I attempted to bring this to the attention of WordPress but am not sure if my message to the help desk was received.

So, I leave it up to you, kind readers: What should I do?

A shout out to — sancheznuzricardoof@outlook.com — and other new “followers” who will get this post: Take note of the questions above.

 

 

Washington D.C. Revisited, at the Onset of 2018

By Edward M. Bury, APR (aka The PRDude)

The woman was deliberate, methodical and efficient. Her task was to shuttle three shopping carts, presumably containing all her worldly possessions, one after the other a short distance uphill north on 21st Street NW in the DuPont Circle neighborhood of Washington, D.C.

Where the woman was headed along the streets lined with embassies, row houses and hotels, I don’t know.  But I admired her diligence and perseverance on that day, Tuesday January 9, a day when the temperatures finally warmed up to the mid-40s following the cold snap that impacted much of eastern half of the nation since 2018 began.

The encounter with the woman took place on my final day of a two-day visit to the nation’s capitol to participate in the 2018 Transportation Research Board Annual Meeting, a five-day conference that draws some 14,000 transportation professionals and scholars from around the world.

So, why recount this brief episode?

For me, the woman somewhat encapsulates and embodies the nation today in the second year of a new administration: Steadfastly trying to move forward but unsure of what’s the right direction to take.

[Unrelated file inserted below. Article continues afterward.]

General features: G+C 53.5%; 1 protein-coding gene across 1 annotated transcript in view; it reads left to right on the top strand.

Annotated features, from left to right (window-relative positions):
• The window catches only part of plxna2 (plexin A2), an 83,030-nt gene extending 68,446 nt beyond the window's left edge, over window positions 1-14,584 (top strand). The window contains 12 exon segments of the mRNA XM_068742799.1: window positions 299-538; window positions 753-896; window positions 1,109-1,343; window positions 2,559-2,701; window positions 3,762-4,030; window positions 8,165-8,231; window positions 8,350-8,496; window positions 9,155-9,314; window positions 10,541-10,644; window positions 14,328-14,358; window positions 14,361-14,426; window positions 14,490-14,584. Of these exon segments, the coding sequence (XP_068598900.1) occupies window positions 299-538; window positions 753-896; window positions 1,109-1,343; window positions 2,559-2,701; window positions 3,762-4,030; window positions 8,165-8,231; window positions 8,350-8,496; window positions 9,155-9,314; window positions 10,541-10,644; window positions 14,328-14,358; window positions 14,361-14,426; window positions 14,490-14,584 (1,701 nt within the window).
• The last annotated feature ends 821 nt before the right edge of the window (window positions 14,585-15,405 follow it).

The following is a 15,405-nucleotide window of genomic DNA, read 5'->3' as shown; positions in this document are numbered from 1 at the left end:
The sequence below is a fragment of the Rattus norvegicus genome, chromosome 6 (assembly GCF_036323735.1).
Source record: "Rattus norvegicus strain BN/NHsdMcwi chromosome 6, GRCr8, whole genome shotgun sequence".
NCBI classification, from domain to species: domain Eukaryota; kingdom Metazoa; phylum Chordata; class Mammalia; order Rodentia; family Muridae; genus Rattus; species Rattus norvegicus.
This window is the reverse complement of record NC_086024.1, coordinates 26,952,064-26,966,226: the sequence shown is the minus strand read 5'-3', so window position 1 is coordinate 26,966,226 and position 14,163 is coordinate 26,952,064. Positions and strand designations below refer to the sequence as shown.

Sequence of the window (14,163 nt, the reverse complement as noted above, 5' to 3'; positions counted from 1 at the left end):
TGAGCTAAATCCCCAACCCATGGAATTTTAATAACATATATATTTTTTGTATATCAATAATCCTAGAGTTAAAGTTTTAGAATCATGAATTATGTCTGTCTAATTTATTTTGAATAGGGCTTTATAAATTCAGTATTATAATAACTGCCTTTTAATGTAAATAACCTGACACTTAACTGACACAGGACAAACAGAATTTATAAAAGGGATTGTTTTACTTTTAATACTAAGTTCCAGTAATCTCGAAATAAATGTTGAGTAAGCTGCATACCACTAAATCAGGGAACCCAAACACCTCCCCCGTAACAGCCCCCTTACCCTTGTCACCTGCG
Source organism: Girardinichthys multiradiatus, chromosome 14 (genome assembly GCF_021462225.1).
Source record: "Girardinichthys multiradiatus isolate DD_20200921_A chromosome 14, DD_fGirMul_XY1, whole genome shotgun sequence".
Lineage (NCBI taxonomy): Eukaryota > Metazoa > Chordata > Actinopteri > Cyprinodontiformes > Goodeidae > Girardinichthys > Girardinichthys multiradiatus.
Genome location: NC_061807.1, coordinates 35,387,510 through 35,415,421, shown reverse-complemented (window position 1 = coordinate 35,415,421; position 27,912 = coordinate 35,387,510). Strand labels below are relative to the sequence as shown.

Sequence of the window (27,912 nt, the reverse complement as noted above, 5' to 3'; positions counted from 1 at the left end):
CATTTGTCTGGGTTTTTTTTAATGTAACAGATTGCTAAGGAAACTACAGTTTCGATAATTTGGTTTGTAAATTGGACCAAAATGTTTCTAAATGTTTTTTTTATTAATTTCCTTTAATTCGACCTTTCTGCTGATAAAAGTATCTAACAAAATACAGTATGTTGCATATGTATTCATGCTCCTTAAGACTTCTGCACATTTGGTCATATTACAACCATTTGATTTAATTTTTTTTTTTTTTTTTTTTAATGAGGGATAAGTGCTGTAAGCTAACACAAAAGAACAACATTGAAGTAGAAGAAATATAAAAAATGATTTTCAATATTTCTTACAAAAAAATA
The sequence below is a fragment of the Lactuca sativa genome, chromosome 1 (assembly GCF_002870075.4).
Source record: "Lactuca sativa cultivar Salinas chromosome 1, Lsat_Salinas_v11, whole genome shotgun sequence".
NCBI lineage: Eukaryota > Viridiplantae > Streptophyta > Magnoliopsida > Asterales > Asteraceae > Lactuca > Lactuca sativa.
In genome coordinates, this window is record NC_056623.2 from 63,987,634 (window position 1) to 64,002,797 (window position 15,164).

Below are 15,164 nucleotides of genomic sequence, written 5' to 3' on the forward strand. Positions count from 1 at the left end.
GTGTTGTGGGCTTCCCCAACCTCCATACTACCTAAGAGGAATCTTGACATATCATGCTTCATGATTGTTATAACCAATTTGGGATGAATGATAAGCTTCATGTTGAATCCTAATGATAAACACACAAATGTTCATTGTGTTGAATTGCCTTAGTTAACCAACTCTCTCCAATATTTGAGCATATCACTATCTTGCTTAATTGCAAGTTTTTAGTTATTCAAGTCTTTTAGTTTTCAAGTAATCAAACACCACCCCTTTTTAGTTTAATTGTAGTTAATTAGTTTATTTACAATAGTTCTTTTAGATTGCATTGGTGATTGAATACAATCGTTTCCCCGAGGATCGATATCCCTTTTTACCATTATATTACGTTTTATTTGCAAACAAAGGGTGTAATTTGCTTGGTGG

Regardless of your party affiliation (should you have one), personal perspectives on the state of the union or observations on America at the dawn of the New Year, the past year unquestionably was unprecedented in many ways.  Yet, in light of charges, investigations, allegations and non-stop news gathering and reporting, the republic endured.

Back to my 48 or so hours in Washington. During recent visits over the past five years, I found many things I’ve grown to like and admire about the city.  Below is a short perspective through images and captions.

Looking south on 16th Street NW. The architecture is a blend of classic and modern, the scale human and walkable. Although misty during my morning stroll, this road leads to Lafayette Square and the White House.

 

Washington may be set in its ways from a political perspective, but the city is home to a relatively new transportation option: Dockless bike share. I found dockless bikes throughout the city.

 

Yes, Washington has cutting-edge restaurants. But they also have excellent long-standing places like Cafe Tomate on Connecticut Avenue. I felt welcomed while enjoying a nightcap.

 

Looking like a disheveled rec room, The Big Hunt attracts locals and visitors for conversation and good beer. A haunt that’s rough around the edges in all the right places.

 

During a break, I strolled to the National Portrait Gallery, where visitors can take in new exhibits (Marlene Dietrich: Dressed for the Image, The Sweat of Their Face: Portraying American Workers) or view portraits of the men who have led our nation for the past 242 years.

Perhaps you’re wondering why I did not include an image of the lady noted at the onset of this post.  That would be demeaning and unfair, and an affront to her integrity.